On Friday the 13th the Public Art Commission will check out our alleys downtown.

Despite hopes from 1984,
it's not the "big box" ones that are thriving
They've long been a source of fascination and an attraction for improvement schemes. Back in 1984 the Salem Tomorrow plan made some proposals.

The City did act formally on the alleys just a few years after the report came out.

Salem downtown alley improvements from the mid-80s
But we still haven't fully leveraged that investment.

The most successful of public art installations on the downtown alleys are almost certainly the Grasshopper and Fly from 1988. They're at least the most charming. About them a person wrote, "I used to work across the street from the fly, but I never knew the story behind it or even the existence of the grasshopper." There's quite a mural on side of the alley opposite the Grasshopper, and still people don't travel the alleys or look around enough to notice them.

Grasshopper from 1988 - North side of Court St
between Liberty and High (Salemis and Sarah Evans)
The problem with the alleys isn't the amount of public art and decoration in or on them.

Tuesday, May 10, 2016

Bike Businesses in the News Underscore Weakness in Green Certification

Did you see the Sunday article about South Salem Cycleworks in the Business section of the paper? It doesn't seem to be online.

The piece is also in some ways advertorial for the County's "Earthwise" certification program:
Just the fact that bike shops promote bicycling is enough to call them "green."

But South Salem Cycleworks gives new meaning to the term "earth-friendly business" with the dozens of ways it recycles, reuses, and reduces its environmental footprint.

The business has been Earthwise certified since 2014, although owner Michael Wolfe has been making the environment a priority since the shop opened in 1991.
South Salem Cycleworks also won "Recycler of the Year" at the Green Awards in 2015, and you might recall a profile of Wolfe back in 2013, which also highlighted much of the greenery.

Northwest HUB "Green Service of the Year," 2016
This year at the Green Awards, another bike shop, the Northwest HUB, won "Green Service of the Year."

There's a substantial love for the bikes and those to provide and service them!

But the Salem Airport is also an Earthwise certified entity. And an airport ipso facto is profoundly harmful and not at all green.

Sunday, May 8, 2016

MPO to Consider Bridge Seismic Study, Other Projects for 2018-2023 Cycle

This is interesting news. Our Metropolitan Planning Organization's Technical Advisory Committee meets on Tuesday the 10th and the list of projects submitted during the pre-application phase for part of the 2018-2023 cycle of Federal funding has some good ones.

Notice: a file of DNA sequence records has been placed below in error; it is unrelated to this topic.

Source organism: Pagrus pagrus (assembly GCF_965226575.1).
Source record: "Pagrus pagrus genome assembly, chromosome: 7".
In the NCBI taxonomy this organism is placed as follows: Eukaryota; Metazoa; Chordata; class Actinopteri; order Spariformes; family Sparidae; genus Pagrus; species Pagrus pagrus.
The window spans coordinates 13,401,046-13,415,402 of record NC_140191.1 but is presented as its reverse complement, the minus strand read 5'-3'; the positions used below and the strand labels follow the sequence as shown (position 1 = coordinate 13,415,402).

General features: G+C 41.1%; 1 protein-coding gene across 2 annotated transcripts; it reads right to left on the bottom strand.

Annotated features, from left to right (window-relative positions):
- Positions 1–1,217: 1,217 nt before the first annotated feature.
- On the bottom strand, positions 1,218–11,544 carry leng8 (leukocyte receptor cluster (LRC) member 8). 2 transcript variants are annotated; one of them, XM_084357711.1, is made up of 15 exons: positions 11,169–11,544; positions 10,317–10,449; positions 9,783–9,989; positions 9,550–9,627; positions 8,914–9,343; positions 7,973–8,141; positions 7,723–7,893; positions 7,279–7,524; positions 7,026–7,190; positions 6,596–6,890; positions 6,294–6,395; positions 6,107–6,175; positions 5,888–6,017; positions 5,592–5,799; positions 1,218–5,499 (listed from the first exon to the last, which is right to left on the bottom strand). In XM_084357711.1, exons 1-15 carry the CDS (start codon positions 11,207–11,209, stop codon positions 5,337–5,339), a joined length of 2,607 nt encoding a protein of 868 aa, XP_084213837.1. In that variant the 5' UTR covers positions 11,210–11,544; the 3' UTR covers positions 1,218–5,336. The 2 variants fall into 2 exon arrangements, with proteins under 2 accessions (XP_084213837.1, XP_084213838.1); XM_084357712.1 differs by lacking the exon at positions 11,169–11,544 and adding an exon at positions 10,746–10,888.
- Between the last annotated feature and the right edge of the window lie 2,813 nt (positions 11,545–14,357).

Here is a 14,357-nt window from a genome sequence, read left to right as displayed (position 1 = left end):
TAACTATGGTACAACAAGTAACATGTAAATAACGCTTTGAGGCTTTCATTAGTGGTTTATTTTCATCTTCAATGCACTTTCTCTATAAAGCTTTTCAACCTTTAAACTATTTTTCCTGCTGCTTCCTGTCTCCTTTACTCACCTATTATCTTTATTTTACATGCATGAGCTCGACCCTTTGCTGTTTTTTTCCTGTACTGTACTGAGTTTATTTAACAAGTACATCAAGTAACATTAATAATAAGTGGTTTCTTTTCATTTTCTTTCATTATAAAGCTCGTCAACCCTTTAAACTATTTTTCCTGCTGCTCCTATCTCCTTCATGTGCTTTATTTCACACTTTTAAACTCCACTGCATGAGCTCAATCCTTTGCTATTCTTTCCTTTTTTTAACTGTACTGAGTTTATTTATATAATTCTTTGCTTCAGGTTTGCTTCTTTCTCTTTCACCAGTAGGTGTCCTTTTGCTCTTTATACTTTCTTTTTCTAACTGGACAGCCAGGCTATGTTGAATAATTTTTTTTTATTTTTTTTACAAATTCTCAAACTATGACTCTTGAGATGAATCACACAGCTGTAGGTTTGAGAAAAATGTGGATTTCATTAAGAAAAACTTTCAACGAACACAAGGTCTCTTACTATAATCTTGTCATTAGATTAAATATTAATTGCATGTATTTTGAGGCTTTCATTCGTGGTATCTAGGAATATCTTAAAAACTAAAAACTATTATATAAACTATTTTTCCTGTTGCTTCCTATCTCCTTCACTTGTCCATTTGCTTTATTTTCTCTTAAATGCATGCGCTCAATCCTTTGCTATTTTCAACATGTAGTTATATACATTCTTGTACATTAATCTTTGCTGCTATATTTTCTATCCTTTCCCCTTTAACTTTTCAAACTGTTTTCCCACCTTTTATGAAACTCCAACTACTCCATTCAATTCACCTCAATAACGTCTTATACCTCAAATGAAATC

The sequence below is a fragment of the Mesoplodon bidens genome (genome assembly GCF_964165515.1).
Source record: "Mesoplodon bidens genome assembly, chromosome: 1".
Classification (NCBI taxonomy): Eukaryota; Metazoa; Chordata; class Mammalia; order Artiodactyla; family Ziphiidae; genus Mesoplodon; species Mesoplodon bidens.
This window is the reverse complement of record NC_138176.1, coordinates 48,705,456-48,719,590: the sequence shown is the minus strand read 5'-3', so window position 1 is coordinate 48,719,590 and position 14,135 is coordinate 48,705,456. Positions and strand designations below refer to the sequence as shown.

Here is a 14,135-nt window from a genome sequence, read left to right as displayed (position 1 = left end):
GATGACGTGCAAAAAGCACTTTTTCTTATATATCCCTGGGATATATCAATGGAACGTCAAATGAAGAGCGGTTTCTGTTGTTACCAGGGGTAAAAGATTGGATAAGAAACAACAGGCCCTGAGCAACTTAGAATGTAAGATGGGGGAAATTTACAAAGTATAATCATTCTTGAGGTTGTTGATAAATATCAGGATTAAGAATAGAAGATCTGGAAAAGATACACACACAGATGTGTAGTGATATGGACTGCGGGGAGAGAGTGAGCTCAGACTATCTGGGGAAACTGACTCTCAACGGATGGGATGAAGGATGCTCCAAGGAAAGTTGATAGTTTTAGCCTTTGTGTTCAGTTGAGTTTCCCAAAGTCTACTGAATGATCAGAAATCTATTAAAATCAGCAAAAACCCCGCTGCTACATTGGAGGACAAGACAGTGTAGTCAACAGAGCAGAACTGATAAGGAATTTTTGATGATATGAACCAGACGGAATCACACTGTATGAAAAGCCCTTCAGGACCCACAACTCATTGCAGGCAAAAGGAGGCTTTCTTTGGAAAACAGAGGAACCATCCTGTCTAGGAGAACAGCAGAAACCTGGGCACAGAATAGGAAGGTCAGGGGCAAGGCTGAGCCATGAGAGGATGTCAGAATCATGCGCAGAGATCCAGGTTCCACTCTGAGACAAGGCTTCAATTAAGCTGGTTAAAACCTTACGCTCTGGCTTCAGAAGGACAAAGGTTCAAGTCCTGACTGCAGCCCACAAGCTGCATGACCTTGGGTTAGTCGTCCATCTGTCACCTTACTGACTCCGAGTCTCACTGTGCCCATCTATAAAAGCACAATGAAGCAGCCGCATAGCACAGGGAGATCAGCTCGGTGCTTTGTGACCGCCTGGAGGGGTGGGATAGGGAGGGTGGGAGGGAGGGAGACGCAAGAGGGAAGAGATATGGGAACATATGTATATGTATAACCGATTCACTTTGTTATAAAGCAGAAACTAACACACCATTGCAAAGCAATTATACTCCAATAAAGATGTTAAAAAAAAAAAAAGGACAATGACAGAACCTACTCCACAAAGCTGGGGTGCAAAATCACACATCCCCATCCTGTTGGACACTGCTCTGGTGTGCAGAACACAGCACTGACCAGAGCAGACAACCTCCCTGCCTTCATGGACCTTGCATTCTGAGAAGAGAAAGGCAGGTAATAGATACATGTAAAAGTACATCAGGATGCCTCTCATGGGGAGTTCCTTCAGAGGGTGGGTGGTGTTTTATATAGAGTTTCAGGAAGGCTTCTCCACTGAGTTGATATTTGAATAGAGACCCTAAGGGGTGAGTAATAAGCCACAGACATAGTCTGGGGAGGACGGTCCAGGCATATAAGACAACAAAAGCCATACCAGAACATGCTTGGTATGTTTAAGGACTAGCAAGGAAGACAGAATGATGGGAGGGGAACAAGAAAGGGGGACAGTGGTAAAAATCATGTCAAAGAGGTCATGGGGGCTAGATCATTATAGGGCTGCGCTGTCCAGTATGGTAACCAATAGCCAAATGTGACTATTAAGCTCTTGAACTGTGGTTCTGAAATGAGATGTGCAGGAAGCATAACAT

We're starting on the 2018-2023 TIP
Near the top of the list should be funding for planning the seismic retrofit of the Center Street Bridge.

There are several other worthy projects for better walking and biking that also deserve strong support, including a proposal to complete the Union Street Bikeway to the Esplanade.

After the preliminary vetting, the committee will forward a priority list to the Policy Committee for the final decisions.

Friday, May 6, 2016

City Council, May 9th - Traffic Safety Week

Council meets on Monday and the Mayor has a proclamation:
WHEREAS, the protection of Salem pedestrians, bicyclists and motorists is fundamentally important to the safety of our community; and,

WHEREAS, Motorists and bicyclists are required by Oregon law to yield the right-of-way to pedestrians crossing streets in marked and unmarked crosswalks, and are reminded when at a crosswalk, they must stop for pedestrians, and wait until the pedestrian clears the lane in which the vehicle is traveling or turning, plus the next lane, before proceeding; and,
But will our hydraulic
autoism and engineering
catch up to our words?
WHEREAS, Pedestrians are encouraged to be crosswalk smart-cross at designated crosswalks or intersections; stop and look left, right and left again before crossing; and watch for traffic as they cross the street; and,

WHEREAS, Motorists and bicyclists are required to share the roadway with one another and pedestrians, and utilize their vehicle turn signals or signal with their hands, to indicate their intentions as they drive and ride through the streets of our community; and are urged to stop and scan left, right, and left again for pedestrians before exiting driveways and alleys; and,
Be a traffic cone: "Wear bright and reflective clothing"
(via @rightlegpegged)
WHEREAS, Pedestrians and bicyclists are recommended to wear bright and reflective clothing or bracelets, carry a flashlight or other lighting devices to increase their visibility at night; and,

WHEREAS, Bicyclists and skateboarders under the age of 16 years are reminded Oregon law requires the use of safety helmets in any public street and sidewalk; and,

WHEREAS, Motorists, pedestrians, and bicyclists are reminded to stay alert, and avoid distractions from cell phones or other mobile devices, and keep their eyes and ears on traffic.